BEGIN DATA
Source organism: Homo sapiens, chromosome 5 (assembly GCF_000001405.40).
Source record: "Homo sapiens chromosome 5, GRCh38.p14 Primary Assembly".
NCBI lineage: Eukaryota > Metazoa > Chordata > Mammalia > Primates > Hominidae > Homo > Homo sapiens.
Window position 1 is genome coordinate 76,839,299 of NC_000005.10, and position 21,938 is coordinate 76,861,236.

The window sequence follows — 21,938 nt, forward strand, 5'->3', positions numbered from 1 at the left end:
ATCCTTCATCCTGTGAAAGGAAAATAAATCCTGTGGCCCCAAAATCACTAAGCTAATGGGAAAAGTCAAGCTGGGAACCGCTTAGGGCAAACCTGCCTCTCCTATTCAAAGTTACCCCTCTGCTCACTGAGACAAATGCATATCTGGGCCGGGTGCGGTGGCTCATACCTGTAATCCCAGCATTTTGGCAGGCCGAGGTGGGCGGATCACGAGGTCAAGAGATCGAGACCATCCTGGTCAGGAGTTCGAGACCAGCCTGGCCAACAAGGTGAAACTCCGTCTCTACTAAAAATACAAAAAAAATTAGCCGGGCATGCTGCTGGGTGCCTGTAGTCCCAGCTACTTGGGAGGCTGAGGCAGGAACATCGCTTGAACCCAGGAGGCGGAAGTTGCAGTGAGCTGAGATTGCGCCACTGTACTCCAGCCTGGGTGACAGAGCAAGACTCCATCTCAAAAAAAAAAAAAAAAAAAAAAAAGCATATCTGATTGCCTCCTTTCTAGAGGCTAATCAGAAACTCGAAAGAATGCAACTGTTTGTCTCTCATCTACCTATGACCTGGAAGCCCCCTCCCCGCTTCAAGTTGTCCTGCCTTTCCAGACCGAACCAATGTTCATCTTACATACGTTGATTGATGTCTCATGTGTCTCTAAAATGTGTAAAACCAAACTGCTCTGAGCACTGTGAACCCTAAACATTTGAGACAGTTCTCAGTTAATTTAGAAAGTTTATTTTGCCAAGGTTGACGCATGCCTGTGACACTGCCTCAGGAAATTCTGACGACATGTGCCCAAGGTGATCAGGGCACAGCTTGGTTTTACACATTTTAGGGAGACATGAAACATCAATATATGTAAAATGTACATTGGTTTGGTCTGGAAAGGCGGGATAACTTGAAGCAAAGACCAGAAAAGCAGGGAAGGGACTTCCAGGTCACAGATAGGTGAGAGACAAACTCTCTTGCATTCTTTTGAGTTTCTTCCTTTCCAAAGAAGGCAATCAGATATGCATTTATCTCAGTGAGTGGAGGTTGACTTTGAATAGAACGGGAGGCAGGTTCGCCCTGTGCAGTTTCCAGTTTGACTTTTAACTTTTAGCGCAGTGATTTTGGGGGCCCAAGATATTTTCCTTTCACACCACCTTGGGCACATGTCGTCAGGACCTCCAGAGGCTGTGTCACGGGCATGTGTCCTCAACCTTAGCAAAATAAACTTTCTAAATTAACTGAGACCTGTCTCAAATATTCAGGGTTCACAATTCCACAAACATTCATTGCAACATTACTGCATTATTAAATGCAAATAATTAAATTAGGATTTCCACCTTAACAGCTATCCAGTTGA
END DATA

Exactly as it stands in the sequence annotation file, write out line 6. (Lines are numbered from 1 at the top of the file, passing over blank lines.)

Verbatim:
ATCCTTCATCCTGTGAAAGGAAAATAAATCCTGTGGCCCCAAAATCACTAAGCTAATGGGAAAAGTCAAGCTGGGAACCGCTTAGGGCAAACCTGCCTCTCCTATTCAAAGTTACCCCTCTGCTCACTGAGACAAATGCATATCTGGGCCGGGTGCGGTGGCTCATACCTGTAATCCCAGCATTTTGGCAGGCCGAGGTGGGCGGATCACGAGGTCAAGAGATCGAGACCATCCTGGTCAGGAGTTCGAGACCAGCCTGGCCAACAAGGTGAAACTCCGTCTCTACTAAAAATACAAAAAAAATTAGCCGGGCATGCTGCTGGGTGCCTGTAGTCCCAGCTACTTGGGAGGCTGAGGCAGGAACATCGCTTGAACCCAGGAGGCGGAAGTTGCAGTGAGCTGAGATTGCGCCACTGTACTCCAGCCTGGGTGACAGAGCAAGACTCCATCTCAAAAAAAAAAAAAAAAAAAAAAAAGCATATCTGATTGCCTCCTTTCTAGAGGCTAATCAGAAACTCGAAAGAATGCAACTGTTTGTCTCTCATCTACCTATGACCTGGAAGCCCCCTCCCCGCTTCAAGTTGTCCTGCCTTTCCAGACCGAACCAATGTTCATCTTACATACGTTGATTGATGTCTCATGTGTCTCTAAAATGTGTAAAACCAAACTGCTCTGAGCACTGTGAACCCTAAACATTTGAGACAGTTCTCAGTTAATTTAGAAAGTTTATTTTGCCAAGGTTGACGCATGCCTGTGACACTGCCTCAGGAAATTCTGACGACATGTGCCCAAGGTGATCAGGGCACAGCTTGGTTTTACACATTTTAGGGAGACATGAAACATCAATATATGTAAAATGTACATTGGTTTGGTCTGGAAAGGCGGGATAACTTGAAGCAAAGACCAGAAAAGCAGGGAAGGGACTTCCAGGTCACAGATAGGTGAGAGACAAACTCTCTTGCATTCTTTTGAGTTTCTTCCTTTCCAAAGAAGGCAATCAGATATGCATTTATCTCAGTGAGTGGAGGTTGACTTTGAATAGAACGGGAGGCAGGTTCGCCCTGTGCAGTTTCCAGTTTGACTTTTAACTTTTAGCGCAGTGATTTTGGGGGCCCAAGATATTTTCCTTTCACACCACCTTGGGCACATGTCGTCAGGACCTCCAGAGGCTGTGTCACGGGCATGTGTCCTCAACCTTAGCAAAATAAACTTTCTAAATTAACTGAGACCTGTCTCAAATATTCAGGGTTCACAATTCCACAAACATTCATTGCAACATTACTGCATTATTAAATGCAAATAATTAAATTAGGATTTCCACCTTAACAGCTATCCAGTTGA